Matsuda & Co. v. Department of Intellectual Property and Valentino S.P.A.
(Supreme Court Case 7158-7159/2555)
In the second case, on March 7, 1997, Matsuda & Co. (Matsuda), the plaintiff, filed a trademark application for VALENTINO RUDY & V Device for goods in Class 21. After reviewing the application, the Registrar approved the mark for publication. Valentino S.P.A. (Valentino) believed that this trademark was confusingly similar to its mark VALENTINO & V Device registered since 1986 in the same class of goods.
Valentino lodged an opposition against the mark VALENTINO RUDY & V Device, but the Registrar dismissed the opposition. Valentino filed an appeal with the Board of Trademarks, which then overturned the Registrar’s earlier decision and rejected Matsuda’s trademark application.
In response, Matsuda filed a complaint with the IP&IT Court against the Department of Intellectual Property (DIP), which oversees the work of both the Registrar and the Board, alleging that the DIP’s decision was unlawful. Valentino, as an interested party, was granted a motion to join the DIP as a co-defendant in order to protect its interest.
In the complaint, Matsuda raised the following arguments:
- The prior-registered mark belonging to Valentino contained only one word, “Valentino.” This word was nondistinctive and was disclaimed in the registered mark, and thus Valentino had no exclusive right to the word.
- Matsuda’s mark, on the contrary, contained two words, “Valentino” and “Rudy,” and these two words were not disclaimed.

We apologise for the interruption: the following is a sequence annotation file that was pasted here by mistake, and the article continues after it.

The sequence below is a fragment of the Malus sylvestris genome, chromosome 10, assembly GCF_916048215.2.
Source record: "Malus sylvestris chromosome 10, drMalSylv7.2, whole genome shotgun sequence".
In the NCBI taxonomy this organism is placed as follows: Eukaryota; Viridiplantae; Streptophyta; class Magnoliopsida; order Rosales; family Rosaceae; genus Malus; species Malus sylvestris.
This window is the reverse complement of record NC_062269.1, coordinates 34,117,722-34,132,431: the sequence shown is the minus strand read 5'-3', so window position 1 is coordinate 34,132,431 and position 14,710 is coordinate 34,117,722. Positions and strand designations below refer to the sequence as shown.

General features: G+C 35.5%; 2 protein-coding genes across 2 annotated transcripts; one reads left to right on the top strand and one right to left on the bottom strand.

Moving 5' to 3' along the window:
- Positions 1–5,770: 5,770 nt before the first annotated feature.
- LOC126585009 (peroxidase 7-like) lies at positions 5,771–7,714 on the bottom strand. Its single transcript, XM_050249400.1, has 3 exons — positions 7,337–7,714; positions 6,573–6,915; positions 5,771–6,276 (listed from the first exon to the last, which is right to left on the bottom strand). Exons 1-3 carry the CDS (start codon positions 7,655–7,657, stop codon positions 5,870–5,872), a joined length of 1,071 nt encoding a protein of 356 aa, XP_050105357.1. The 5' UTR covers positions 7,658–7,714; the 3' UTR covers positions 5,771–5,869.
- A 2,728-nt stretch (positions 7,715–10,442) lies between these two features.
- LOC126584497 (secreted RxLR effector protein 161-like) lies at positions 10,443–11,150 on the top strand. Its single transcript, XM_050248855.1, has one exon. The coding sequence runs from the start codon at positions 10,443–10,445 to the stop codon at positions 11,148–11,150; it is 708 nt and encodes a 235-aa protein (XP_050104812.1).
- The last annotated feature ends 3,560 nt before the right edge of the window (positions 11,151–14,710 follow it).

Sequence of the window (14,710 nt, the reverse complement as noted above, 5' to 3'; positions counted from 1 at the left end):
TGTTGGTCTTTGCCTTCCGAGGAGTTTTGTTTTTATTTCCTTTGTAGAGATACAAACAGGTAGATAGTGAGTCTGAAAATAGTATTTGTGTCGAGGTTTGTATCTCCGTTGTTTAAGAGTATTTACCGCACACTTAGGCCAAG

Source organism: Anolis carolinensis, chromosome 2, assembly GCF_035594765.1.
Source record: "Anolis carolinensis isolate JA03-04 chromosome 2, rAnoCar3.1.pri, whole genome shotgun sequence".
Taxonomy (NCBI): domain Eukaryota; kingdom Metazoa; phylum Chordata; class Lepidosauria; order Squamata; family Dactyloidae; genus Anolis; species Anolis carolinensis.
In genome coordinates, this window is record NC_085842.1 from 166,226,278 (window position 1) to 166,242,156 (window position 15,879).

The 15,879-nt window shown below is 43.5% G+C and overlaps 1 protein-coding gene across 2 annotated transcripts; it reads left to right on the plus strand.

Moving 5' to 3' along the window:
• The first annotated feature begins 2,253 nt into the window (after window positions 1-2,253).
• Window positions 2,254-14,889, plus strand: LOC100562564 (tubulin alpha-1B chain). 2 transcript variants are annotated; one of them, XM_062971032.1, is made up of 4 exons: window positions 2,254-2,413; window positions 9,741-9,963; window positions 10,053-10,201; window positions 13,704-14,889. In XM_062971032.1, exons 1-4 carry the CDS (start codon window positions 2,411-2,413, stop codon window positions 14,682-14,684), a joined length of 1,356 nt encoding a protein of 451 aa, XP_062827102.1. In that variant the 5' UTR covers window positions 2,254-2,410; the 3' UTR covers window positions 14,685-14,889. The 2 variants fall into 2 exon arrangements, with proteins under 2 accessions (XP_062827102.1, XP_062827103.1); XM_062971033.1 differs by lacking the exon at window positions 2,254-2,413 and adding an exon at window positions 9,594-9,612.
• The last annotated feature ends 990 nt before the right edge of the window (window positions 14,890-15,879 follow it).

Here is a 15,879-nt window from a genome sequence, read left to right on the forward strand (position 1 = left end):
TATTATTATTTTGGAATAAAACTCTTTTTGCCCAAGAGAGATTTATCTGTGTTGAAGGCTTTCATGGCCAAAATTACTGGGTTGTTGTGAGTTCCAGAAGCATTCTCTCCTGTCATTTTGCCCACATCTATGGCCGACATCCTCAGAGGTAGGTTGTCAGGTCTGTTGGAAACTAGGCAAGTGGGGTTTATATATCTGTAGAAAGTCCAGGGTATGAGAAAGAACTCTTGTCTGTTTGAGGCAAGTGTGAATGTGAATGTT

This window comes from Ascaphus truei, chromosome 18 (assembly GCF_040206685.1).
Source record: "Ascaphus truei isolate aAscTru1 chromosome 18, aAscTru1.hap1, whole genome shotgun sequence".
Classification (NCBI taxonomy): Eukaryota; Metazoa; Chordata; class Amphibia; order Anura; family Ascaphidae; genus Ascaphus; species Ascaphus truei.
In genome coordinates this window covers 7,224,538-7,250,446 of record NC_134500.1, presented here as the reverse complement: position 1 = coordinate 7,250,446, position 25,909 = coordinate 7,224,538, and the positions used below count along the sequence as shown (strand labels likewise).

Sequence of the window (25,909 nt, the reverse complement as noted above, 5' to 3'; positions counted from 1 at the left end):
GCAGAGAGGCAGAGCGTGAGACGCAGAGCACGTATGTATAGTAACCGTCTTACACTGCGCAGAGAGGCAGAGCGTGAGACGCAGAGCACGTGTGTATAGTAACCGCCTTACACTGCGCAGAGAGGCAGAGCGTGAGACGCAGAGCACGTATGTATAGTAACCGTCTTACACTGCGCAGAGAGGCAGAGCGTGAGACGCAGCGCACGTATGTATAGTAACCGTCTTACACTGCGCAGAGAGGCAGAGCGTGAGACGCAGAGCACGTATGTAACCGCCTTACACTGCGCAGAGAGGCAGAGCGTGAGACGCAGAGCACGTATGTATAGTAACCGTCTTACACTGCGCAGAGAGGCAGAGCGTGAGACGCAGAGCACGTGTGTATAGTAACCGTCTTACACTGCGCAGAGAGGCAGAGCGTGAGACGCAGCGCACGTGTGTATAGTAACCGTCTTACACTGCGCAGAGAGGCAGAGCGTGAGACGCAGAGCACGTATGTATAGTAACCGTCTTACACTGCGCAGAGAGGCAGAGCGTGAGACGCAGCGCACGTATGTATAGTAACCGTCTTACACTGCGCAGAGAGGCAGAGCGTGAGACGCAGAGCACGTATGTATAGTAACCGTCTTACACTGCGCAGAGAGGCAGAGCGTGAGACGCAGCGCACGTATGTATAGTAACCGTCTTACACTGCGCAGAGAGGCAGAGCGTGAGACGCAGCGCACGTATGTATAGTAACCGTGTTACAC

- Both parties’ marks were different and so were the goods covered under each mark, despite falling in the same classification. Matsuda’s goods included drinking glasses, spoons, forks, and knives, while Valentino’s goods included soap dishes and towel racks made of metal and boxes of metal for dispensing paper towels.
- Matsuda filed its trademark application in good faith, as Valentino is a name and the letter “V” refers to Valentino, and its mark had been widely used for a long period of time.
In response, Valentino argued that the marks were confusingly similar and that the evidence submitted by Matsuda showed no use of the mark with the goods in Class 21. Thus, Valentino contended that Matsuda’s mark VALENTINO RUDY & V Device was unregistrable.
The IP&IT Court agreed with Matsuda and decided that the mark VALENTINO RUDY & V Device was eligible for registration, with or without conditions, depending upon the Registrar’s discretion. The DIP and Valentino filed an appeal with the Supreme Court.
The Supreme Court first held that both parties’ marks were similar in appearance and pronunciation because they contained the same word “Valentino” and letter “V” and the position of the letter “V” was similar, although the stylization of the word and the letter were somewhat different. Also, the goods of both parties were in the same class and were related. These factors may cause confusion to the public as to the source of the goods. The Supreme Court further mentioned that the word “Valentino” comprised part of Valentino’s mark, even though it had been disclaimed. Therefore, the whole trademark must be taken into consideration for the similarity issue.